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The New Defense: Part One

Friday, 09.5.2008 / 1:55 PM ET / Tracking the Storm
By Paul Branecky
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The New Defense: Part One

Hurricanes General Manager Jim Rutherford spent most of the offseason retooling the team’s defense.  While the goal of getting younger accomplished itself when Glen Wesley (39) retired and Bret Hedican (38) departed soon after the season ended, adding some mobility and offensive skill was still an issue.

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Rutherford accomplished that by bringing 24-year-old Joni Pitkanen in from Edmonton in exchange for Erik Cole, but the rebuilding process had already begun in that regard. 

Joe Corvo came over last season in a trade with Ottawa and immediately filled a long-open void in the team’s lineup - a skilled puckhandler with offensive capabilities, similar to Pitkanen. 

Through those two trades, the Canes went from having no defensemen with that skill set to having two can cause as much havoc on the offensive end as they prevent in their own. 

To demonstrate that change in dynamic, consider that Corvo’s 21 points as a Cane were just one less than the Hurricanes’ next most prolific scorer from the blue line, Frantisek Kaberle.  Corvo played only 23 games with Carolina.  Kaberle played 80.

“Our transition game will be much stronger,” said Rutherford.  “We’ve always looked for mobile, puck-moving defensemen and power play guys. We’ve had guys that have been OK, but not at the level of Joe Corvo and Joni Pitkanen.  These are two guys that I don’t think it’s unreasonable to both have 50-point seasons.”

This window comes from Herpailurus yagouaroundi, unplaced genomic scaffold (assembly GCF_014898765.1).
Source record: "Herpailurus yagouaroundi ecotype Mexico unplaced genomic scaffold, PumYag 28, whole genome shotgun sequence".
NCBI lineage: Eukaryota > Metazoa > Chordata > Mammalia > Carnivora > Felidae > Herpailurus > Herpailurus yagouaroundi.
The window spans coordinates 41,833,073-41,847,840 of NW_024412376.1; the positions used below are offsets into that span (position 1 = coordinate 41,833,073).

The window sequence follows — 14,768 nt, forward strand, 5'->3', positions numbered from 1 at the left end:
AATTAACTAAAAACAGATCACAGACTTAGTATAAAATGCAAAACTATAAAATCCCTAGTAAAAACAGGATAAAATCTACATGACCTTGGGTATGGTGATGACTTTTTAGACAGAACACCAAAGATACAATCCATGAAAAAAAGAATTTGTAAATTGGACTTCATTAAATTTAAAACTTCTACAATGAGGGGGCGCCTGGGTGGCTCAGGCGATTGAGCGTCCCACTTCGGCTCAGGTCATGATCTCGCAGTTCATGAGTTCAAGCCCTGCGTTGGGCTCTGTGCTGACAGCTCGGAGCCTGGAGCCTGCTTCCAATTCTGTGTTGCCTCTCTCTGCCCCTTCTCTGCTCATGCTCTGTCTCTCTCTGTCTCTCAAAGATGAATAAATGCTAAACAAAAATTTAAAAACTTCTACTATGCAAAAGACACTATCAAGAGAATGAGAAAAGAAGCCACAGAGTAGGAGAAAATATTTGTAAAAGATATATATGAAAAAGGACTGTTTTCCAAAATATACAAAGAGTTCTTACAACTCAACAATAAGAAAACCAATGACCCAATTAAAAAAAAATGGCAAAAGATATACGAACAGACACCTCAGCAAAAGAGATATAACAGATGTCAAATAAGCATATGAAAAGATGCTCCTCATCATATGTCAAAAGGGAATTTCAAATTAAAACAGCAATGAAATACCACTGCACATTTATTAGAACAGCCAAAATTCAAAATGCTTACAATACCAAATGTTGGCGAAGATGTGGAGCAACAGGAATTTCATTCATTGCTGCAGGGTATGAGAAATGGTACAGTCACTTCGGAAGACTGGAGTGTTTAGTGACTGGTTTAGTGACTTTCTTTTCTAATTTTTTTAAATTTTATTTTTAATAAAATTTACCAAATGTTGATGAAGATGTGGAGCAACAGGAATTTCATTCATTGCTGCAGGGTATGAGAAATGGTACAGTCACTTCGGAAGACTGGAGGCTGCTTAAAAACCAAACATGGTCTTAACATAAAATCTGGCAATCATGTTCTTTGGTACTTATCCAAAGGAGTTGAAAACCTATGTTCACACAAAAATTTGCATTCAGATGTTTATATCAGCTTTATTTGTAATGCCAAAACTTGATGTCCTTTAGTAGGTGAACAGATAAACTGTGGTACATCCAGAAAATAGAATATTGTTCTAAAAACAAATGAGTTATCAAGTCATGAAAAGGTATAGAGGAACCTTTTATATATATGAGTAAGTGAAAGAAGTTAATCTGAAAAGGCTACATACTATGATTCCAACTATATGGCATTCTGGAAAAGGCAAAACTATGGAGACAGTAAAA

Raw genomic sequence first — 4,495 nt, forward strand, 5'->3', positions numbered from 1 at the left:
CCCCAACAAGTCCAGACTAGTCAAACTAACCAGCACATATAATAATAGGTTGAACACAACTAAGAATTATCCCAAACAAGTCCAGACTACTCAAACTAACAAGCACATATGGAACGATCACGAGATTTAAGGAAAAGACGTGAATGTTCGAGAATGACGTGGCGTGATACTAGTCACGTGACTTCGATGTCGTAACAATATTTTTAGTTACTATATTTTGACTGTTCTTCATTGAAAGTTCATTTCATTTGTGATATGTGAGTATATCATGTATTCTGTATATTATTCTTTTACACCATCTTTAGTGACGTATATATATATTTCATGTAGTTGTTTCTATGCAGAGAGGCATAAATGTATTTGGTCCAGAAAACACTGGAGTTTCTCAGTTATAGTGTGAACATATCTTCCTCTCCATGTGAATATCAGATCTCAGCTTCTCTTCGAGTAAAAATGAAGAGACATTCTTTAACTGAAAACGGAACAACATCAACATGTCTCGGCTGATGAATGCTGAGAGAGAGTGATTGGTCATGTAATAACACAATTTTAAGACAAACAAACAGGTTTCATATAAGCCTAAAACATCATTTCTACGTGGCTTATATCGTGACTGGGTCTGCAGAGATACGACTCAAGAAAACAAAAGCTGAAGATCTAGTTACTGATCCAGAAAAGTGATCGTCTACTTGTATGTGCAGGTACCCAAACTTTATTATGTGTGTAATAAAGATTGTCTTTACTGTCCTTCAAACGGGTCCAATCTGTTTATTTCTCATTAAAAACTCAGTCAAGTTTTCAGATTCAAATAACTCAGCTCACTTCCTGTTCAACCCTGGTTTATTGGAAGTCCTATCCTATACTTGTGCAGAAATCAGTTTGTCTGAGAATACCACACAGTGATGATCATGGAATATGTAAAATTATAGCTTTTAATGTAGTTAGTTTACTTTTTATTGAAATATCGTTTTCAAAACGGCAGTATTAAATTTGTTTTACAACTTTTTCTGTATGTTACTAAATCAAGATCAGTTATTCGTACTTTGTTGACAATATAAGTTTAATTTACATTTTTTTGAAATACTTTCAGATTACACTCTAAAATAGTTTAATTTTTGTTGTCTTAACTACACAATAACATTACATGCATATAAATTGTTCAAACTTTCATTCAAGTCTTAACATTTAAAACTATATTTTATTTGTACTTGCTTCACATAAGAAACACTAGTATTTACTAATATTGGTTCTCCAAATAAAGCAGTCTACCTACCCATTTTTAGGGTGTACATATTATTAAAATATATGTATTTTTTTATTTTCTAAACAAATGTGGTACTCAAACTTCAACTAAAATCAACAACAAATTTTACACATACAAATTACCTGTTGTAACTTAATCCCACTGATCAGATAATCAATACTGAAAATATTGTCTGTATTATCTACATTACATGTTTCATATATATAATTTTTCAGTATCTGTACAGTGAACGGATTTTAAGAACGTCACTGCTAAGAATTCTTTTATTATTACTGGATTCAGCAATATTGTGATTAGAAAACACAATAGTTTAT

Corvo ended up with a career high 48 points with Ottawa and Carolina last season, so 50 wouldn’t be a stretch at all, especially if he produces like he did after arriving in Raleigh.  That mark is also attainable for Pitkanen, who posted his best offensive season with 46 points with the 2005-06 Philadelphia Flyers.

While such things won’t be made certain until training camp is well underway, Corvo and Pitkanen, along with Matt Cullen (36 assists in 59 games), should cause other teams plenty of trouble while running the point on the power play.

Rutherford also indicated that formerly estranged defenseman Anton Babchuk, back from a year in a Russia and known for his hard shot, could be in that mix as well.

”We’ve got Pitkanen and Corvo ahead of him on the power play, but if he’s playing well there’s no reason he couldn’t be on the second unit and do well there,” said Rutherford.

At any rate, the days of the five-forward power play seem to be over.

We'll be back starting Monday with parts 2 and 3 as well plenty more content to preview the coming season.

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STANDINGS

EASTERN CONFERENCE
  TEAM GP W L OT GF GA PTS
1 p - WSH 82 56 18 8 252 193 120
2 x - PIT 82 48 26 8 245 203 104
3 y - FLA 82 47 26 9 239 203 103
4 x - NYR 82 46 27 9 236 217 101
5 x - NYI 82 45 27 10 232 216 100
6 x - TBL 82 46 31 5 227 201 97
7 x - PHI 82 41 27 14 214 218 96
8 x - DET 82 41 30 11 211 224 93
9 BOS 82 42 31 9 240 230 93
10 CAR 82 35 31 16 198 226 86
11 OTT 82 38 35 9 236 247 85
12 NJD 82 38 36 8 184 208 84
13 MTL 82 38 38 6 221 236 82
14 BUF 82 35 36 11 201 222 81
15 CBJ 82 34 40 8 219 252 76
16 TOR 82 29 42 11 198 246 69

STATS

2015-2016 REGULAR SEASON
SKATERS: GP G A +/- Pts
J. Skinner 82 28 23 -2 51
V. Rask 80 21 27 -6 48
J. Staal 82 20 28 6 48
E. Lindholm 82 11 28 -23 39
J. Faulk 64 16 21 -22 37
J. Nordstrom 71 10 14 1 24
A. Nestrasil 55 9 14 4 23
R. Nash 64 9 13 -5 22
N. Hanifin 79 4 18 -14 22
J. Slavin 63 2 18 1 20
 
GOALIES: W L OT Sv% GAA
C. Ward 23 17 10 .909 2.41
E. Lack 12 14 6 .901 2.81